Figure 5: Photodiode circuit with **transimpedance amplifier**

In this configuration, there is a major problem due to parallel capacitance, which is unwanted high-frequency oscillation. The capacitor is connected to the inverting terminal and the feedback resistor. Thus, the capacitor interacts with the feedback resistor, which can form a type of low-pass filter and produce unwanted oscillation in the inverting node. To solve this problem, a parallel capacitor can be added to the feedback resistor to prevent the mentioned oscillation, as illustrated in Figure 6. In high-frequency conditions, the parallel capacitor provides a short circuit around the feedback resistance on the grounds that the capacitor impedance has an inverse relationship with frequency, and in high-frequency values, its impedance would be significantly low. Therefore, no high frequency component is available in the output.

Figure 6: Photodiode configuration for preventing unwanted high frequency oscillation

Apart from the presented problem, in a practical situation, the op-amp draws a small current to bias the op-amp at inverting terminal because the op-amp is not ideal. This bias current results in an error voltage at the output and limits the dynamic range. The situation worsens by increasing the feedback resistance because the feedback resistance defines the amplification ratio, and when the current signal is amplified considerably, a small error gets significant (accuracy reduction). Therefore, a low bias op-amp selection is important for practical applications. As the ratio of the maximum output signal to noise is dynamic range, choosing a low-noise op-amp is important for **transimpedance amplifier**. It means that the input capacitance (combination of photodiode capacitor, internal op-amp capacitor, and board capacitor) must be in an acceptable range because a high capacitance value leads to voltage noise.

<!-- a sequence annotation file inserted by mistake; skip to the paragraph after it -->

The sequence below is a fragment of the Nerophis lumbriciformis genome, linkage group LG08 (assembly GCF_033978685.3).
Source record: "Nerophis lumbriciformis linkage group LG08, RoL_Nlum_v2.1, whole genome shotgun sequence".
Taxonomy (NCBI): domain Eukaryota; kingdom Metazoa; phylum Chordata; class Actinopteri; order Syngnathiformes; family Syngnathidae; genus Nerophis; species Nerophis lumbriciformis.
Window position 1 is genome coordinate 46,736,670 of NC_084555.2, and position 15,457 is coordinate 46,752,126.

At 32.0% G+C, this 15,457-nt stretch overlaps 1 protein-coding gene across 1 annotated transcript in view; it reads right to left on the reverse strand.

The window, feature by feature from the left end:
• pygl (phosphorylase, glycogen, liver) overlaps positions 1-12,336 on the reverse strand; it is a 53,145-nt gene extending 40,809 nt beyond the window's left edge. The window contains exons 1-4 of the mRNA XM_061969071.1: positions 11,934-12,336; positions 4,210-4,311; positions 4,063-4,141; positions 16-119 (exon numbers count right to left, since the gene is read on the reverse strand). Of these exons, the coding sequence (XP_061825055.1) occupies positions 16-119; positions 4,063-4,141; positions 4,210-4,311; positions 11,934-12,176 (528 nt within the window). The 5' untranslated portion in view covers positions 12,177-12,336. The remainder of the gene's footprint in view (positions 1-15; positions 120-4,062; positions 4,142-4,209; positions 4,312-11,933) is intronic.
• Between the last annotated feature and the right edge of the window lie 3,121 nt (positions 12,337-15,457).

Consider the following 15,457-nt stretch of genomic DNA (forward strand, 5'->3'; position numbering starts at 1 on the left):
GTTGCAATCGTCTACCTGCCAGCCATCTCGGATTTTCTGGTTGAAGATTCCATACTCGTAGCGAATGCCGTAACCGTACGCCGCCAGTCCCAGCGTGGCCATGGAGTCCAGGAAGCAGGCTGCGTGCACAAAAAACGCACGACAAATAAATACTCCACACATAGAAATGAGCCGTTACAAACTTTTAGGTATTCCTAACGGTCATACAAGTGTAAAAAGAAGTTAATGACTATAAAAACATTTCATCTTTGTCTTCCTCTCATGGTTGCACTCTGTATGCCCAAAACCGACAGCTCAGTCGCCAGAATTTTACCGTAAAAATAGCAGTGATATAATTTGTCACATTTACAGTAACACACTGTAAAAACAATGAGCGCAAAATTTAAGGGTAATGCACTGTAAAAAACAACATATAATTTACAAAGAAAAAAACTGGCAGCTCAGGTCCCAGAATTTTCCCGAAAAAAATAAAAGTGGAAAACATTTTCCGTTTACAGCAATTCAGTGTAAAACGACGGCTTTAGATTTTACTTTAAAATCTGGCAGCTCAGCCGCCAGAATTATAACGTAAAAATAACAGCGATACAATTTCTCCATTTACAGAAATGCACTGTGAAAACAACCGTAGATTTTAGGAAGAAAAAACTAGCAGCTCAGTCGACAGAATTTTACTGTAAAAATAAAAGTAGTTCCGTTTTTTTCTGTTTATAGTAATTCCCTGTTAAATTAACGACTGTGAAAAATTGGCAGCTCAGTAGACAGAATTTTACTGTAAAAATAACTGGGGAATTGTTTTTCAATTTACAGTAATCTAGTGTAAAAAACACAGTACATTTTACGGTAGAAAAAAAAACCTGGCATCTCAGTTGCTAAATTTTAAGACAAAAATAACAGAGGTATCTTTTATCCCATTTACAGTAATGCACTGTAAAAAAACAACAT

Another consideration is selecting op-amps with a FET input stage. The reason is that the input current varies in different temperatures. Op-amps with bipolar input stages have fairly constant input current. However, their currents are in the range of nano- or micro- amperes even at room temperature. Hence, unbuffered bipolar amplifiers are not appropriate for many high transimpedance gain applications. The op-amp with a FET input stage has a lower input current in the range of pico-amperes which makes it suitable for **transimpedance amplifier** applications. Since there are many considerations for selecting the right op-amp for **transimpedance amplifier **purposes, this selection would be very challenging, and, in some cases, a designer must trade-off between the characteristics to find an appropriate op-amp.

All in all, the **transimpedance amplifier **can be built by using simple components, including an op-amp, resistor, and capacitor. This circuit is robust against the loading effect and has a high input impedance which acts as an amplifier for optical sensors such as photodiodes to convert the sensor’s current to the measurable voltage and amplify it by adjusting the feedback resistor.

The **transimpedance amplifier **circuit is used in many devices that use a photodiode and need to convert current to the voltage. The typical applications are LiDAR, time of flight, surveying equipment, speed measurement devices, optical time-domain reflectometry, spectroscopy, robotics, speed measurement devices, drones, and optical communication systems like a fiber optic. All these applications include a current output of a photodiode or other sensors that would need to be processed to a voltage signal by a **transimpedance amplifier**.